Shifting the slow process corner from 3 psro to Tpsro can be expressed in terms of a factional change relative to the range between −3 prso and 3 psro as,
Delta=(3 psro−Tpsro)/(3 psro−(−3 psro)) Equation 1
With Delta representing the shift of the slow process corner as a factional change, this shift can now be represented at any supply voltage, and in particular at the customer's supply voltage for slow timing analysis.
Therefore, −3 cust and 3 cust represents the same process corners as defined by −3 psro and 3 psro in
Tcust=3 cust−Delta*(3 cust−(−3 cust)) Equation 2
Delta was obtained from equation 1. Note that the line for Tcust intersects the horizontal line associated with the customer's voltage and also the voltage sensitivity curve of the slow model. In order to close timing at Tcust, one could use new slow models that are generated specifically for Tcust or one could use the existing slow models at an elevated voltage denoted as “SIMGA voltage” in
Adjusting the supply voltage is a quick and easy way for the invention to adjust process corners that describes the range of variability in the manufacturing line from chip to chip, wafer to wafer, and lot to lot. However, this technique can be applied to across chip line variation (ACLV). It is important to account for ACLV because of its effect on early and late arrival times of a given path. ALCV can be expressed in terms of delta PSRO values across the chip using a technique similar to equation 1. With delta PSRO expressed as a fraction of the total range as defined by −3 psro and 3 psro, a Taclv value relative to Tcust can be calculated as,
Taclv=Tcust−Delta PSRO*(Tcust−(−3 cust)) Equation 3
The initial timing requirements and the revised timing requirements comprise one of two extreme process corners for the circuit design consisting of either the fastest process timing allowed by the circuit design or the slowest process timing allowed by the circuit design. The revised timing requirements are used to determine whether manufactured chips are defective. The invention is useful with circuit designs that are made up of a single, common transistor design.
Thus, as shown above, the inventive methodology leverages the voltage sensitivity of a technology FET (field effect transistor) model that affects gate delay. For gates designed with a common FET type, a relationship between voltage sensitivity to timing and process sensitivity to timing can be established. Using this relationship, a shift in a process corner can be accounted for when using fixed process timing models simply by an appropriate adjustment of the supply voltage. In addition to all the advantages of being able to adjust fixed process timing models to new process corners without the need to regenerate the timing models, several other benefits can also be realized from this new inventive methodology, such as compensating for ACLV.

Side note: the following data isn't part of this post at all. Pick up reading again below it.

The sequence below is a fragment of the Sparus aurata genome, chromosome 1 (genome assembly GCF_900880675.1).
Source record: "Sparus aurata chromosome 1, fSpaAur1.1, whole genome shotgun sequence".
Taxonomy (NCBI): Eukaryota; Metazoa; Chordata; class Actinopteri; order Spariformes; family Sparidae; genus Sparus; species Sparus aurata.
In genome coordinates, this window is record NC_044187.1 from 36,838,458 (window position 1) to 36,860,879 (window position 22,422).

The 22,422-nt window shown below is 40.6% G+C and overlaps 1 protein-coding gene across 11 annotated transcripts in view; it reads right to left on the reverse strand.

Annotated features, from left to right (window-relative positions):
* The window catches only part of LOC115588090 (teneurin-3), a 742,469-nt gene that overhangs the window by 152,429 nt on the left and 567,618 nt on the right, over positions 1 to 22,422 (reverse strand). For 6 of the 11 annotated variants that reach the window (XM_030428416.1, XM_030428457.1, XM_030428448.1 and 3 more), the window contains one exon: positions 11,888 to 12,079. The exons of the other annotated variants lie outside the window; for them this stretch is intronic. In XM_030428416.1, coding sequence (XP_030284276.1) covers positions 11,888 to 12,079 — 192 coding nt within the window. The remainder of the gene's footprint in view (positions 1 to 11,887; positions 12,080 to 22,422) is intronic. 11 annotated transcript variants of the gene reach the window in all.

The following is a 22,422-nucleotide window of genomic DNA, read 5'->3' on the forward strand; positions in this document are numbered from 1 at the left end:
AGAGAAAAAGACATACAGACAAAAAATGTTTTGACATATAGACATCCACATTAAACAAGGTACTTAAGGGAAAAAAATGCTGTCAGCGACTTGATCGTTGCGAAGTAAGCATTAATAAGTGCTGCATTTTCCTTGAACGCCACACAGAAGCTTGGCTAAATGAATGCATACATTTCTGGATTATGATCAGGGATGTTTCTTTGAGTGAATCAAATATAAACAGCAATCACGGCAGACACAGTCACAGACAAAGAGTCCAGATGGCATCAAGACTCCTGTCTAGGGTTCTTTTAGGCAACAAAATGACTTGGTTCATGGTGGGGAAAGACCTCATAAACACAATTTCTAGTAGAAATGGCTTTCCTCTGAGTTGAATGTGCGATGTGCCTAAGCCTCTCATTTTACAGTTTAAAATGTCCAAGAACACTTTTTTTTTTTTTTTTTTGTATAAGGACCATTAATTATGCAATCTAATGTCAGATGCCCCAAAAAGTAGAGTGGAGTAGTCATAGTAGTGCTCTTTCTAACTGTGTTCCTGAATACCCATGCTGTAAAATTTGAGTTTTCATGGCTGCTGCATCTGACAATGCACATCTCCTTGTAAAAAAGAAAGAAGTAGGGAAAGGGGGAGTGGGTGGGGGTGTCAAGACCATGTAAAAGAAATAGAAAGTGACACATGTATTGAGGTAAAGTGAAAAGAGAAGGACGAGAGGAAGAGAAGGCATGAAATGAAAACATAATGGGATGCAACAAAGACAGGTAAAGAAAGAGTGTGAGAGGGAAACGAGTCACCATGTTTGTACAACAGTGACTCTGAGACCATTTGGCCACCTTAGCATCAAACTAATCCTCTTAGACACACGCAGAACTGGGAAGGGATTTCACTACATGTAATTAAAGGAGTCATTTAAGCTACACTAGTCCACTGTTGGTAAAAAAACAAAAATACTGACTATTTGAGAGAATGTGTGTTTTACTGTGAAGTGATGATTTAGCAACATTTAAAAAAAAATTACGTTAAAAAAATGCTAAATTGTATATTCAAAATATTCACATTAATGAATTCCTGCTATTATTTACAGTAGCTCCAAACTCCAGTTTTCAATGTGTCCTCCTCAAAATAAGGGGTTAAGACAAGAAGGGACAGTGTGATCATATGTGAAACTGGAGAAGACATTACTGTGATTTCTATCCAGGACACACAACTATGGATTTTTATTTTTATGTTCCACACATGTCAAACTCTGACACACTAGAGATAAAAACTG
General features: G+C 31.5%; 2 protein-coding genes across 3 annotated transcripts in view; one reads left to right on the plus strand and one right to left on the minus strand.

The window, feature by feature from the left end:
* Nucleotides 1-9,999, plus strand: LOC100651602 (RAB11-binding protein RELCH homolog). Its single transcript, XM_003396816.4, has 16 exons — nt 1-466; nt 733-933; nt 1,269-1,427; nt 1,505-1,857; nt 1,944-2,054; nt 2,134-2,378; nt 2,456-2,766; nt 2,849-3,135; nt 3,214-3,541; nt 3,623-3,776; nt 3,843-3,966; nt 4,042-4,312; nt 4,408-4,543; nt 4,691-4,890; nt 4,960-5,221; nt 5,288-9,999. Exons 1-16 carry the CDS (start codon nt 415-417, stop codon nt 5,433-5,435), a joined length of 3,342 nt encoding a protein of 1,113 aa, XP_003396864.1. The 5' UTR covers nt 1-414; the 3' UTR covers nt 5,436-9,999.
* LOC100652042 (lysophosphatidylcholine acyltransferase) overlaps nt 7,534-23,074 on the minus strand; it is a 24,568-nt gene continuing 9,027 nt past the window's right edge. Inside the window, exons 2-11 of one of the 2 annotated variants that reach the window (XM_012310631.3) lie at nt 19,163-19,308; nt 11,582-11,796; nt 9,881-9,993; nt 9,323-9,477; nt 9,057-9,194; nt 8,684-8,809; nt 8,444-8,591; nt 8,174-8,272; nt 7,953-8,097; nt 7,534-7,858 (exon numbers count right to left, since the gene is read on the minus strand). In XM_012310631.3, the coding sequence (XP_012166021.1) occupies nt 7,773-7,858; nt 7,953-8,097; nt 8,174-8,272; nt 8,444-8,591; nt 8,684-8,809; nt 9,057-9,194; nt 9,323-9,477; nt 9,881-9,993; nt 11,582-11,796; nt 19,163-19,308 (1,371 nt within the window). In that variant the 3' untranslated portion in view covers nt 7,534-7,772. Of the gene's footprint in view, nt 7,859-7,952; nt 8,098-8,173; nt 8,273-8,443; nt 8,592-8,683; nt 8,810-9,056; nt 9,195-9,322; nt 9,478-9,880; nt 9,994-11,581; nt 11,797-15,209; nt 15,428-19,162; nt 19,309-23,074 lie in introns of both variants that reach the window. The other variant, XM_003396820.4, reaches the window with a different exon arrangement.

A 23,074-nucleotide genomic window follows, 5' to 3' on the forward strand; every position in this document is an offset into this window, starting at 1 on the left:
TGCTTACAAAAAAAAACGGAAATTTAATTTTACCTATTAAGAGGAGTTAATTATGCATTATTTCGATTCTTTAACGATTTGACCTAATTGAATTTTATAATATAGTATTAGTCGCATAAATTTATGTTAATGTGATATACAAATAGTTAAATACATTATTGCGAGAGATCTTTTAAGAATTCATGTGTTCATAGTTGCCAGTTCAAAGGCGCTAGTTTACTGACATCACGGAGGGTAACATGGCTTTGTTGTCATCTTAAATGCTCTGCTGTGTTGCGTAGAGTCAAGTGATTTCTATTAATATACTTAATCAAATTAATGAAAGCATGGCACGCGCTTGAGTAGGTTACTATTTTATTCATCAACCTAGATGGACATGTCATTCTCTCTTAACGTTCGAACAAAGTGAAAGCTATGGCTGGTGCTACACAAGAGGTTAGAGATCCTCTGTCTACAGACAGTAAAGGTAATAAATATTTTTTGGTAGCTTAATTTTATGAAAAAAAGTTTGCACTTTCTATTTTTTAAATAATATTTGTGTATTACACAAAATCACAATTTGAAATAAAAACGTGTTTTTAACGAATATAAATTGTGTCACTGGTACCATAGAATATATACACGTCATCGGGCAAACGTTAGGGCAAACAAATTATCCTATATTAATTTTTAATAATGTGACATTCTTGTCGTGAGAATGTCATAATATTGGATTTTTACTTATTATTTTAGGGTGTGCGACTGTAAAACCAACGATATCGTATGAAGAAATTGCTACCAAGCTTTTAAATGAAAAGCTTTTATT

While the invention has been described in terms of preferred embodiments, those skilled in the art will recognize that the invention can be practiced with modification within the spirit and scope of the appended claims.
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|U.S. Classification||716/6, 716/5, 716/4|
|Cooperative Classification||G06F17/5045, G06F17/5031|
|European Classification||G06F17/50D, G06F17/50C3T|
|Jul 30, 2004||AS||Assignment|
Owner name: INTERNATIONAL BUSINESS MACHINES CORPORATION, NEW Y
Free format text: ASSIGNMENT OF ASSIGNORS INTEREST;ASSIGNORS:ENGEL, JAMES J.;HAYES, JERRY D.;REEL/FRAME:014919/0875
Effective date: 20040729
|Sep 13, 2010||REMI||Maintenance fee reminder mailed|
|Feb 6, 2011||LAPS||Lapse for failure to pay maintenance fees|
|Mar 29, 2011||FP||Expired due to failure to pay maintenance fee|
Effective date: 20110206
|Sep 3, 2015||AS||Assignment|
Owner name: GLOBALFOUNDRIES U.S. 2 LLC, NEW YORK
Free format text: ASSIGNMENT OF ASSIGNORS INTEREST;ASSIGNOR:INTERNATIONAL BUSINESS MACHINES CORPORATION;REEL/FRAME:036550/0001
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|Oct 5, 2015||AS||Assignment|
Owner name: GLOBALFOUNDRIES INC., CAYMAN ISLANDS
Free format text: ASSIGNMENT OF ASSIGNORS INTEREST;ASSIGNORS:GLOBALFOUNDRIES U.S. 2 LLC;GLOBALFOUNDRIES U.S. INC.;REEL/FRAME:036779/0001
Effective date: 20150910